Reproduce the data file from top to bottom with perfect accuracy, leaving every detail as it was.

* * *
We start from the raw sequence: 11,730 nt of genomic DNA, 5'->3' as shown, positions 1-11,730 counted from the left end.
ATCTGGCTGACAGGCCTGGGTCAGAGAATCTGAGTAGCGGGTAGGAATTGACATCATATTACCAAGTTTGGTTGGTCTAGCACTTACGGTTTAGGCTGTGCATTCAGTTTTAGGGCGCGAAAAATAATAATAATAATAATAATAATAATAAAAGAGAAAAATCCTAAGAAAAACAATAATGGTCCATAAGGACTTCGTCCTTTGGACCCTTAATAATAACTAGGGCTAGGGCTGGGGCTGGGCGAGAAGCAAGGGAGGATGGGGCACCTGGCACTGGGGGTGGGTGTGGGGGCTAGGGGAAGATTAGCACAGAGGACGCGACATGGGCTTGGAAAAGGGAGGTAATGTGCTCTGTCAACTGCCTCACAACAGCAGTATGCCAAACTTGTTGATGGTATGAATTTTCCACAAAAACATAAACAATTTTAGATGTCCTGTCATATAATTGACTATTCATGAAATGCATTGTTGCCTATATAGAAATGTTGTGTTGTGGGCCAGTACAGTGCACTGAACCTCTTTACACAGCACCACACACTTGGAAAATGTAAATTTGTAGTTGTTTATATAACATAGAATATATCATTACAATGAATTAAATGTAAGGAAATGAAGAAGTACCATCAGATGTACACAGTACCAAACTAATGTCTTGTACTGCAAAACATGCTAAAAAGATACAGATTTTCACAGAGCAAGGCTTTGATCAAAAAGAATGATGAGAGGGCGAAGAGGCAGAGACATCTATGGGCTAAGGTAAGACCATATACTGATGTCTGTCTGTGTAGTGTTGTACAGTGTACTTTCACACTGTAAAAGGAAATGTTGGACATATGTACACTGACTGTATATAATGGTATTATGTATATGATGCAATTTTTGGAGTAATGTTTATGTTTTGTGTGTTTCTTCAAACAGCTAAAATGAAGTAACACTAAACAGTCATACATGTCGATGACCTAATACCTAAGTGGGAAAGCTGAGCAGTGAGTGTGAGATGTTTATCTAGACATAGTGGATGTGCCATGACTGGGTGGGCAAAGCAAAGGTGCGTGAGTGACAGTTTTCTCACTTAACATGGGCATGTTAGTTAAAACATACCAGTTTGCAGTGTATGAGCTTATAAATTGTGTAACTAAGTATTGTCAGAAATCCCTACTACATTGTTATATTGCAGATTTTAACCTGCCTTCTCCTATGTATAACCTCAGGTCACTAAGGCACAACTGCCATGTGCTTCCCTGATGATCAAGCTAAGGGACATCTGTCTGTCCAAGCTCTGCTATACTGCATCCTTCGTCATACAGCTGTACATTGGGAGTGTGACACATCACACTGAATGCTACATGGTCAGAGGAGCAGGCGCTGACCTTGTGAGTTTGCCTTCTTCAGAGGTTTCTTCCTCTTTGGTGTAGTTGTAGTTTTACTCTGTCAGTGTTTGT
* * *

We start from the raw sequence: 11,730 nt of genomic DNA, 5'->3' as shown, positions 1-11,730 counted from the left end.
ATCTGGCTGACAGGCCTGGGTCAGAGAATCTGAGTAGCGGGTAGGAATTGACATCATATTACCAAGTTTGGTTGGTCTAGCACTTACGGTTTAGGCTGTGCATTCAGTTTTAGGGCGCGAAAAATAATAATAATAATAATAATAATAATAAAAGAGAAAAATCCTAAGAAAAACAATAATGGTCCATAAGGACTTCGTCCTTTGGACCCTTAATAATAACTAGGGCTAGGGCTGGGGCTGGGCGAGAAGCAAGGGAGGATGGGGCACCTGGCACTGGGGGTGGGTGTGGGGGCTAGGGGAAGATTAGCACAGAGGACGCGACATGGGCTTGGAAAAGGGAGGTAATGTGCTCTGTCAACTGCCTCACAACAGCAGTATGCCAAACTTGTTGATGGTATGAATTTTCCACAAAAACATAAACAATTTTAGATGTCCTGTCATATAATTGACTATTCATGAAATGCATTGTTGCCTATATAGAAATGTTGTGTTGTGGGCCAGTACAGTGCACTGAACCTCTTTACACAGCACCACACACTTGGAAAATGTAAATTTGTAGTTGTTTATATAACATAGAATATATCATTACAATGAATTAAATGTAAGGAAATGAAGAAGTACCATCAGATGTACACAGTACCAAACTAATGTCTTGTACTGCAAAACATGCTAAAAAGATACAGATTTTCACAGAGCAAGGCTTTGATCAAAAAGAATGATGAGAGGGCGAAGAGGCAGAGACATCTATGGGCTAAGGTAAGACCATATACTGATGTCTGTCTGTGTAGTGTTGTACAGTGTACTTTCACACTGTAAAAGGAAATGTTGGACATATGTACACTGACTGTATATAATGGTATTATGTATATGATGCAATTTTTGGAGTAATGTTTATGTTTTGTGTGTTTCTTCAAACAGCTAAAATGAAGTAACACTAAACAGTCATACATGTCGATGACCTAATACCTAAGTGGGAAAGCTGAGCAGTGAGTGTGAGATGTTTATCTAGACATAGTGGATGTGCCATGACTGGGTGGGCAAAGCAAAGGTGCGTGAGTGACAGTTTTCTCACTTAACATGGGCATGTTAGTTAAAACATACCAGTTTGCAGTGTATGAGCTTATAAATTGTGTAACTAAGTATTGTCAGAAATCCCTACTACATTGTTATATTGCAGATTTTAACCTGCCTTCTCCTATGTATAACCTCAGGTCACTAAGGCACAACTGCCATGTGCTTCCCTGATGATCAAGCTAAGGGACATCTGTCTGTCCAAGCTCTGCTATACTGCATCCTTCGTCATACAGCTGTACATTGGGAGTGTGACACATCACACTGAATGCTACATGGTCAGAGGAGCAGGCGCTGACCTTGTGAGTTTGCCTTCTTCAGAGGTTTCTTCCTCTTTGGTGTAGTTGTAGTTTTACTCTGTCAGTGTTTGT